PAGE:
Virtual clinical trials could soon be an option for pharma, biotech companies
Conducting clinical trials – or partnering to do so – under budget constraints and tight regulatory watch can be one of the most demanding and challenging processes for a medical device startup or biotechnology or pharmaceutical company. But as the industry morphs under the influence of a new wave of e-patients, clinical trials may follow.
Pfizer Inc. is testing a new, virtual model for clinical trials of its drug Detrol LA for overactive bladder. In this “Partnerships in Clinical Trials” podcast, Craig Lipset, the head of clinical innovation for worldwide research and development at Pfizer, talks about how virtual trials will enable participants to self-report results via the Web.
If Pfizer is able to get reliable results and engage in productive conversations with regulators during the pilot program, the virtual trial could become a more effective option for young companies to consider. The most likely candidates for a virtual clinical trial would be therapeutics for conditions that are largely self-reported already, Lipset said.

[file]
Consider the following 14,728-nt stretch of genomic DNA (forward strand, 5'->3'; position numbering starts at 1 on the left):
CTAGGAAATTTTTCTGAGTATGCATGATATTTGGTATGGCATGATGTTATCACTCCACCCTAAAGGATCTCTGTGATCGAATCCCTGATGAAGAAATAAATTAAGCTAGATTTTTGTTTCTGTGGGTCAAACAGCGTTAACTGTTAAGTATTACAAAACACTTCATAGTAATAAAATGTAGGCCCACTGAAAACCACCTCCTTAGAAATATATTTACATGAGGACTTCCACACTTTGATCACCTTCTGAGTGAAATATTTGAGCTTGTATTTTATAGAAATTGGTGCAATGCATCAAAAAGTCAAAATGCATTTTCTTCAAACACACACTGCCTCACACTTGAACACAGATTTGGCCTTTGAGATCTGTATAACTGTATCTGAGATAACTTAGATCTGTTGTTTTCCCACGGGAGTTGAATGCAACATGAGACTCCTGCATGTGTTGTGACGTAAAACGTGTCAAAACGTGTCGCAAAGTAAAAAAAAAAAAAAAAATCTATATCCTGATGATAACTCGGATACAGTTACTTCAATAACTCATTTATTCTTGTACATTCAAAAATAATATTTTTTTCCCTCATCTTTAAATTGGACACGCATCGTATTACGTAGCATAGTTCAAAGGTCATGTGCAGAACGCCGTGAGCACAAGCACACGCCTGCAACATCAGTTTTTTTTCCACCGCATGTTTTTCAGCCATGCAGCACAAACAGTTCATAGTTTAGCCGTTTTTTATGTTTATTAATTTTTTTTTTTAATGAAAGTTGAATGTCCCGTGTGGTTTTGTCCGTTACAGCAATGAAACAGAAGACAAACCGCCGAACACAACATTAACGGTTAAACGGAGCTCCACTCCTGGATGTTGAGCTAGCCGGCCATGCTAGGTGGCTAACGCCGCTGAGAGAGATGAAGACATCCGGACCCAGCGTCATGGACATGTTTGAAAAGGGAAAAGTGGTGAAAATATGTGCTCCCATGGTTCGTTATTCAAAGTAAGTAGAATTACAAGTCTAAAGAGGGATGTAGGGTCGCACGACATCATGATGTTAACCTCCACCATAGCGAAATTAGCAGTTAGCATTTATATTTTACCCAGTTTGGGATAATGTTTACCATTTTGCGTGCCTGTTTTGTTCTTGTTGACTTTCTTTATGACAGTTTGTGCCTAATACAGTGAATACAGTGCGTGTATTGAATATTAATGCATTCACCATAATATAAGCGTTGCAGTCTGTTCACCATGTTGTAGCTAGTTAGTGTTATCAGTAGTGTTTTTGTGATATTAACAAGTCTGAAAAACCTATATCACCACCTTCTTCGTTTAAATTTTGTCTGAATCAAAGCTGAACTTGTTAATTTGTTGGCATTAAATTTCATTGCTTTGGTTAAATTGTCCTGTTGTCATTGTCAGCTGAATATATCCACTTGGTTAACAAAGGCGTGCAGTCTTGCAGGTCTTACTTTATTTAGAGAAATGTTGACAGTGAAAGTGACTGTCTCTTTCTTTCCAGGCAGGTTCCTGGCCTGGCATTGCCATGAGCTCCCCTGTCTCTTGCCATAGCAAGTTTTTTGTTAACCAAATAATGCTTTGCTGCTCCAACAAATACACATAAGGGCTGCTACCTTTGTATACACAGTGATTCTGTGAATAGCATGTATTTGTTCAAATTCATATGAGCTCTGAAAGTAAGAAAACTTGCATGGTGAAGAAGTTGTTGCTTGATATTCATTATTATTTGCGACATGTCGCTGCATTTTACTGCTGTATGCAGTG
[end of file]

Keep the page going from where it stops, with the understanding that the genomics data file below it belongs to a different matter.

“The virtual trial is about really putting the patients at the center of the clinical trial and embracing them as a real participant in clinical research,” he said.
Virtual trials remove the geographic barrier historically associated with clinical trials, allowing for more diverse participants and better patient engagement.
However, it may be a challenge to convince outside partners that this type of disruptive change can be implemented while maintaining ethical and legal standards and obtaining reliable data from patients. Plus, Lipset said, companies may lose some referrals from physicians once the geographic barriers are removed.
By early next year, Pfizer should have some results that will help the industry better understand how virtual trial models can work in this digital health environment.
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